Unformatted text preview: rhaps least persuasive in his treatment of the business world. Noting that even top performers in business —also
sports—tend eventually to revert to the mean, he attributes success largely to luck. This confuses events that may not be
predictable with those that are determined by chance. A high achieving retail store, to cite one of his examples, is not lucky —it is
wellsituated. And if its sales later decline, that is not necessarily a sign that its prior success was random. Business has a self correcting cycle that fosters mean reversion. Success attracts competitors.
Some readers will object that Kahneman’s is an overly Cartesian world, barren of h uman intuition. He recommends using formulae
even for predicting the future value of wines. Thinking, Fast and Slow is nonetheless rife with lessons on how to overcome bias in
daily life. Kahneman advises that you “recognize the signs that you are in a cog nitive minefield, slow down, and ask for
reinforcement from System 2.” The next time a relative pops off about the stock market or President Obama, I will wonder: Doe s he
or she know? Or is this just their reflexive self? I will never think about thinking quite the same. It’s a monumental achievement.
See also: Bias, Blindness, and How We Truly Think: Part 1, Part 2, Part 3, Part 4
__________________________________________________________________________________________________________ 4. Representing Rational Preferences by a “Utility” Function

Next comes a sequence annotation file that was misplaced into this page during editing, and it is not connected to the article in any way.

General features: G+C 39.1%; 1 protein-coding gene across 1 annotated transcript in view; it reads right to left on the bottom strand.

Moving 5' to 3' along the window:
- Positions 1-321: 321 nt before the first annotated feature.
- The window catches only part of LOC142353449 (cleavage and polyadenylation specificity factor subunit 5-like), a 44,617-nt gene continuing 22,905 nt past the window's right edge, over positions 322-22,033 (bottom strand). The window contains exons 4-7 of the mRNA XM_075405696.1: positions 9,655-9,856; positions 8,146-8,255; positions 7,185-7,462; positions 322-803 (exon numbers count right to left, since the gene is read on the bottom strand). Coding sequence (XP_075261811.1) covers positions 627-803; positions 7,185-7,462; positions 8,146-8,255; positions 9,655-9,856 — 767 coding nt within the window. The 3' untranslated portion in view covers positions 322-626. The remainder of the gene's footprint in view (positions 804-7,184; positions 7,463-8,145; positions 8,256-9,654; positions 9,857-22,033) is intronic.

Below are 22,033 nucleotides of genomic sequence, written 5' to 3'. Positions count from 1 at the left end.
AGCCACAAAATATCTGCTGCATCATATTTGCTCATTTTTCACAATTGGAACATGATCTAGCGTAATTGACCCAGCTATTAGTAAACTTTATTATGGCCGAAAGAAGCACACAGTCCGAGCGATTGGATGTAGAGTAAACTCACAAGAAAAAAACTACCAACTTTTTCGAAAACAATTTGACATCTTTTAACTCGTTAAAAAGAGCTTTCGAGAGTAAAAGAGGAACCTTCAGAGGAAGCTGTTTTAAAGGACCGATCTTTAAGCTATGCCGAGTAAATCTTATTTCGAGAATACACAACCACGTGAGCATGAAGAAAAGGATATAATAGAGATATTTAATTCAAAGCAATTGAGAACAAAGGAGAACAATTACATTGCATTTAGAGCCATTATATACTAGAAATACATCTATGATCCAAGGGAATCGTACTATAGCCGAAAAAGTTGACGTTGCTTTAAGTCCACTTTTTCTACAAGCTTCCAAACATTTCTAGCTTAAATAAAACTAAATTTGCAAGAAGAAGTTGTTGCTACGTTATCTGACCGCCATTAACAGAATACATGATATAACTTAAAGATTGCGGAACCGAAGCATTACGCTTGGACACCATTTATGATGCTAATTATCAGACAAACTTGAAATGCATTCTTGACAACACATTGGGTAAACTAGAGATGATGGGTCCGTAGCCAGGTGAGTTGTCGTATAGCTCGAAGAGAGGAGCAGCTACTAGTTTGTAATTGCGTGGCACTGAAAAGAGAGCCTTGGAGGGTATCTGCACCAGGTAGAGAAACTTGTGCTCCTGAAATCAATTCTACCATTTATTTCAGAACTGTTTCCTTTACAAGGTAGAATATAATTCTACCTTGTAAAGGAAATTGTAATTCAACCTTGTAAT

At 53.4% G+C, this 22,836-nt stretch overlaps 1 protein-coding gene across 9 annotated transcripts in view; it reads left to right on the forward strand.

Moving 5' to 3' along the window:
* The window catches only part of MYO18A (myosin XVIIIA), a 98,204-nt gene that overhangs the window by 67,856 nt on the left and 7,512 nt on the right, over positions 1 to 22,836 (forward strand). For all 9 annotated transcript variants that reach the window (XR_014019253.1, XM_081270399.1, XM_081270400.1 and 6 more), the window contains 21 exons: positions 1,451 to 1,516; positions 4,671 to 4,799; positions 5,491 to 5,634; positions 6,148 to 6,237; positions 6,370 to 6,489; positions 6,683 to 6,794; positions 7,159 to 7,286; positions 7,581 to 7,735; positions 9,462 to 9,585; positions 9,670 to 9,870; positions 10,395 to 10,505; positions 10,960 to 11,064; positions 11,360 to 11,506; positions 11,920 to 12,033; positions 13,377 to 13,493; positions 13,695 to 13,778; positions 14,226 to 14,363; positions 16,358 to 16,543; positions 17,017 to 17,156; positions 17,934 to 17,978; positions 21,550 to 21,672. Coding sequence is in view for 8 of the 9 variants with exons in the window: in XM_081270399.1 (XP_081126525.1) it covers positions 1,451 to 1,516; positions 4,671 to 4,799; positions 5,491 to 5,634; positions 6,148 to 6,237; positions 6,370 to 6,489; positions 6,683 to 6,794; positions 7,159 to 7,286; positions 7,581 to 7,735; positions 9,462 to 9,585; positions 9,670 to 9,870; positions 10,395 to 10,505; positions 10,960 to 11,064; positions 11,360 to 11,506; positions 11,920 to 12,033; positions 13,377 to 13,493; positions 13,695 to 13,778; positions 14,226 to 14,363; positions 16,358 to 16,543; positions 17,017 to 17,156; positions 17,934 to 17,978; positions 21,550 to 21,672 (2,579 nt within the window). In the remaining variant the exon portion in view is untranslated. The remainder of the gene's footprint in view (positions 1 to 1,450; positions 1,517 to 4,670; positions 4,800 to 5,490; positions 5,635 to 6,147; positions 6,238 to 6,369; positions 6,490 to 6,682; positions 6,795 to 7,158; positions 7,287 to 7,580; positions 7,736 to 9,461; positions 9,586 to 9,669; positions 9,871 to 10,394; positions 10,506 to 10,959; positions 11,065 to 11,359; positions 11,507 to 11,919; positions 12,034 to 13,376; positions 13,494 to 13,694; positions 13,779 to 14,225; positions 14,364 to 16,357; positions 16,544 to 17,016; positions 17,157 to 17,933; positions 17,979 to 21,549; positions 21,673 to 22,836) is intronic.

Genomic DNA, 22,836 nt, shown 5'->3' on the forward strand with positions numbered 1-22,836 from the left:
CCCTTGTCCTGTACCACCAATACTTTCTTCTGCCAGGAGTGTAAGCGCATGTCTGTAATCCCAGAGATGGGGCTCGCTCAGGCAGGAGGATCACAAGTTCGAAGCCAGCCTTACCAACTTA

For mathematical models of consumer choice we need a mathematical equation which represents a consumer’s
preferences over all bundles in her consumption set. In ECO 204, we assume that rational preferences can always be
represented by a mathematical equation known as a “utility function”:
( ) defined over ⏟ {( ) } A utility function assigns a “utility number” to each bundle in the consumption set. This utility number is not the level of
“satisfaction” nor does it in any way quantify the felicity from a bundle. Instead of being a cardinal measure of “felicity”
it is an ordinal measure of preference rankings telling us how the consumer has ranked or ordered bundles. For example,
suppose Ajax prefers listening to Damian Lazarus over Lee Burridge:
10
ECO 204 CHAPTER 2 Modeling Consumer Choice and Behavior:...
View
Full
Document
This note was uploaded on 03/20/2014 for the course ECON 204 taught by Professor Ajazhussain during the Fall '09 term at University of Toronto.
 Fall '09
 AJAZHUSSAIN
 Economics, Microeconomics

Click to edit the document details